Al Qaeda didn’t reckon with Abu Musab al-Zarqawi. Bin Laden and Zarqawi had been rivals since the days of the anti-Soviet jihad in Afghanistan, in the nineteen-eighties. Bin Laden, a Saudi, along with Zawahiri, an Egyptian, populated Al Qaeda training camps with young fighters largely drawn from their own countries. In 2000, Zarqawi, a Jordanian who had been a convicted thief and sex criminal before turning to radical Islam, created his own group, drawing from his country and the region known in Arabic as al-Sham, or the Levant—that is, Palestine, Lebanon, and Syria. He called his force at that time the Army of the Sham.
The rival organizations had different objectives. Al Qaeda was originally envisioned as a kind of Sunni foreign legion, which would defend Muslim lands from Western occupation. What bin Laden invoked as an inciting incident for his war on the West was the First Iraq War, in 1990, when half a million American and coalition troops were garrisoned in Saudi Arabia in their successful campaign to repel the forces of Saddam Hussein, who had invaded Kuwait.
Bin Laden had asked Zarqawi to merge his forces with Al Qaeda, in 2000, but Zarqawi had a different goal in mind. He hoped to provoke an Islamic civil war, and, for his purposes, there was no better venue than the fractured state of Iraq, which sits astride the Sunni-Shiite fault line.
The crippled condition of Al Qaeda’s core after 9/11 left the field free for Zarqawi to wage his own brand of jihad. Guided by certain Islamist thinkers who believed that attacking Shiites would draw Sunnis to their cause, Zarqawi concentrated his violence on native Iraqi Shiites, not the American military. He began his campaign in August, 2003, just five months after the American invasion, with a car-bomb attack on the Imam Ali Mosque, in Najaf. As many as a hundred and twenty-five Shiite Muslims were killed at Friday prayers, including Ayatollah Muhammad Bakr al-Hakim, who might have provided moderate leadership to the country. Zarqawi also targeted Iraq’s professionals—the lawyers, teachers, doctors, and academics who together formed a fragile social matrix.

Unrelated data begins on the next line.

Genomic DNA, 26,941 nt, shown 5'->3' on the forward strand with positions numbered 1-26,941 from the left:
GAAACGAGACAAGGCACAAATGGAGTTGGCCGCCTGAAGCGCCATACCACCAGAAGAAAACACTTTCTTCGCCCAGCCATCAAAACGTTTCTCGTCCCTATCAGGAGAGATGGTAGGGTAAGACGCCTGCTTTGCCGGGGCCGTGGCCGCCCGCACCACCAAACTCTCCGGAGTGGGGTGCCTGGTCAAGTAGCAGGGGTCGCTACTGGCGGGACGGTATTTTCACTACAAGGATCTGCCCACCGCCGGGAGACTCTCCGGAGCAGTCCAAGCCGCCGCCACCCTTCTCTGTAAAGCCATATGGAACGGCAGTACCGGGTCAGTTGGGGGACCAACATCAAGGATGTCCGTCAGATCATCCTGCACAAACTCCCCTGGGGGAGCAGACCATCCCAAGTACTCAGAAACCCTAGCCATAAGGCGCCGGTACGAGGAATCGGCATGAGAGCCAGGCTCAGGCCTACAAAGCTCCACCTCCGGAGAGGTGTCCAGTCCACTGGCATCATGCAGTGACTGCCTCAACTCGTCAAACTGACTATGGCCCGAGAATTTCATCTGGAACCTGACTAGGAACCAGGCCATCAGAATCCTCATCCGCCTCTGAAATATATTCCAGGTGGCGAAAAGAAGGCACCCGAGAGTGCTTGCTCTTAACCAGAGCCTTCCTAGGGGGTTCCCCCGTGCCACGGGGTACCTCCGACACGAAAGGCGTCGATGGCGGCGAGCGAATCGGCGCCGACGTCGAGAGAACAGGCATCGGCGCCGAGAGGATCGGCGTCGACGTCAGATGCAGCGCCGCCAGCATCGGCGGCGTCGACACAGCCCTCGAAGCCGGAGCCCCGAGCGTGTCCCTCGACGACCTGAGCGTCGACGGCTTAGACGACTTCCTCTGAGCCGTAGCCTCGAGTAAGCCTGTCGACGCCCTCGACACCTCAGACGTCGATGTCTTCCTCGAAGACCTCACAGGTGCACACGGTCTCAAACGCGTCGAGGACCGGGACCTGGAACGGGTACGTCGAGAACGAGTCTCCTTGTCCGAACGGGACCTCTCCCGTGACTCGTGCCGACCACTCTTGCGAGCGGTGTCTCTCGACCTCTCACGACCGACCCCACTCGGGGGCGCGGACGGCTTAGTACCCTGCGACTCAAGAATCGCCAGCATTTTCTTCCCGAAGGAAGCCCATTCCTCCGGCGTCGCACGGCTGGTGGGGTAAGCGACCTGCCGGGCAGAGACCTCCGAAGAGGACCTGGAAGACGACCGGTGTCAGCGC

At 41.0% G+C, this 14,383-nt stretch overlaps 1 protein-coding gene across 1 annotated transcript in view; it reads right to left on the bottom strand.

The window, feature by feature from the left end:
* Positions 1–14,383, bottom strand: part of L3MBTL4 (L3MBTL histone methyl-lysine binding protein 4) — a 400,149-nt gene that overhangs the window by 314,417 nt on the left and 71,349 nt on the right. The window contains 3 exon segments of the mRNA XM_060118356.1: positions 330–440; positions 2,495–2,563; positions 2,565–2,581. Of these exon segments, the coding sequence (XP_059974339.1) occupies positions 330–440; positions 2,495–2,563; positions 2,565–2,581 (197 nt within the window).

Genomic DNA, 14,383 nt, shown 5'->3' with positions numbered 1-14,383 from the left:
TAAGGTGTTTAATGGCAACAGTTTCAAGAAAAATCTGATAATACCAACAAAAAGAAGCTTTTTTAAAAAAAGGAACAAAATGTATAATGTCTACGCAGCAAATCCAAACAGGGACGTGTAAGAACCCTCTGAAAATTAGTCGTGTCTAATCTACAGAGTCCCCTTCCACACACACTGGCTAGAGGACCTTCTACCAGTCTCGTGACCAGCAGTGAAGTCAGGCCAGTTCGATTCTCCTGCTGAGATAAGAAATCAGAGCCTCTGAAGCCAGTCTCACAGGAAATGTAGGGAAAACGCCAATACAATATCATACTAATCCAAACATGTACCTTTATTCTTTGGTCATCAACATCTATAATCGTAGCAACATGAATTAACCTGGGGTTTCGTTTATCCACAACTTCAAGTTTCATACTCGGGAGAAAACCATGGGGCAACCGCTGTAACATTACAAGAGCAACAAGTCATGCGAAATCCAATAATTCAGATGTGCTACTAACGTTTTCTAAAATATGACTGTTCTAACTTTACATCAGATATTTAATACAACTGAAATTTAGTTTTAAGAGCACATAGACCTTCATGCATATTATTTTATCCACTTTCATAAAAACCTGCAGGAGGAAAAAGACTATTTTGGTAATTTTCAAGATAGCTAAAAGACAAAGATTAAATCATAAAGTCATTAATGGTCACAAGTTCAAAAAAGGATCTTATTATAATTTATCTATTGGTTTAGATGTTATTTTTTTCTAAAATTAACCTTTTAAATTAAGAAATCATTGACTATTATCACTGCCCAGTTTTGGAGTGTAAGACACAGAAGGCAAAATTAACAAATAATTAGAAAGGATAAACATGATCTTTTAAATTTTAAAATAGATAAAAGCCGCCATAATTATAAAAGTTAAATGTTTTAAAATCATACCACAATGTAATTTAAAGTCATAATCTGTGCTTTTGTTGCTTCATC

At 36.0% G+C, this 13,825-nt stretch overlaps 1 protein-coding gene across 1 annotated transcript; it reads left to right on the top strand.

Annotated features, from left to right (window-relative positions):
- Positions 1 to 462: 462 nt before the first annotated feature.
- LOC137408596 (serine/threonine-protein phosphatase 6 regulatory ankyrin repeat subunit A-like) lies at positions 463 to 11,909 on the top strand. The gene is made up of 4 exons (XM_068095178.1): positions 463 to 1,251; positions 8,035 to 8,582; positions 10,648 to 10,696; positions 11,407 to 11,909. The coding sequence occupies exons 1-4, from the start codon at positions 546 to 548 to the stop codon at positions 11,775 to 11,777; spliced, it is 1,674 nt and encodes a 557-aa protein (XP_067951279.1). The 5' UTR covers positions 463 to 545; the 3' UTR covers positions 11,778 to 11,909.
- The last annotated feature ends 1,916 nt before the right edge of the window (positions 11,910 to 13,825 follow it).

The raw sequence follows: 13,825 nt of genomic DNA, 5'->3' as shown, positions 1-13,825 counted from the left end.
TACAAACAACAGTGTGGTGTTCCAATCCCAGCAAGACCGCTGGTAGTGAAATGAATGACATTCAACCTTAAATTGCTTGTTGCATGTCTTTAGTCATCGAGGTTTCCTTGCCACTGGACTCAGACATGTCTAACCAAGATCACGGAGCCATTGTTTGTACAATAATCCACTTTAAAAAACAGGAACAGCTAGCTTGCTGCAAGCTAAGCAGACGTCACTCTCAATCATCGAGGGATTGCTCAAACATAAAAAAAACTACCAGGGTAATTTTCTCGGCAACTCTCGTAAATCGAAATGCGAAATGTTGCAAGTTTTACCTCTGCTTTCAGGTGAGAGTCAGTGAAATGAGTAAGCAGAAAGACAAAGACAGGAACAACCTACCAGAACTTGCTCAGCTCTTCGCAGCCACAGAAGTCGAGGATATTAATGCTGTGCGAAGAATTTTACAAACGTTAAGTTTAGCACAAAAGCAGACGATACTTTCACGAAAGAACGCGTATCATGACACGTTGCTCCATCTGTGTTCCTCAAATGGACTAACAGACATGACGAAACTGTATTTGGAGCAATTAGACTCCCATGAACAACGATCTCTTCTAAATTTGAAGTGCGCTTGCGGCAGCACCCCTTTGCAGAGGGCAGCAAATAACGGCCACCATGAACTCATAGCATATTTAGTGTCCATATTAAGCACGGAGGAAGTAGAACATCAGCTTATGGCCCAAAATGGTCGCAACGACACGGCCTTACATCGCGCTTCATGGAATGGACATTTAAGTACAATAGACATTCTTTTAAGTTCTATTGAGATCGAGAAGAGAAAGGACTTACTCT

In 2004, Zarqawi pledged allegiance to Al Qaeda. Zarqawi then called his organization Al Qaeda in Iraq (A.Q.I.). For bin Laden, Zarqawi’s network offered the opportunity to extend the Al Qaeda brand in a field where American boots were on the ground. For Zarqawi, it drew new recruits to the fray, who longed to fight under the Al Qaeda black banner.
From the start, however, bin Laden’s lieutenant Zawahiri despaired of Zarqawi’s bloodthirstiness and his fixation on the Shiites. “Can the mujahideen kill all the Shia in Iraq?” he asked in a July, 2005, letter to Zarqawi. “Has any Islamic state in history ever tried that?” Zawahiri also counselled against cutting off the heads of captives; a bullet would suffice, without the damaging publicity.
Bin Laden and Zawahiri were certainly familiar with the use of violence against civilians, but what they failed to grasp was that, for Zarqawi and his network, savagery—particularly when directed at other Muslims—was the whole point. The ideal of this movement, as its theorists saw it, was the establishment of a caliphate that would lead to the purification of the Muslim world. The Islamist strategist Abu Bakr Naji offered a revealing outline of Zarqawi’s method in his 2004 book, “The Management of Savagery.”
Naji proposed a campaign of constant harassment of Muslim states that exhausted the states’ will to resist. He suggested concentrating on tourist sites and economic centers. Violent attacks would create a network of “regions of savagery,” which would multiply as the forces of the state wither away, and cause people to submit to the will of the invading Islamist force. Naji believed that a broad civil war within Islam would lead to a fundamentalist Sunni caliphate.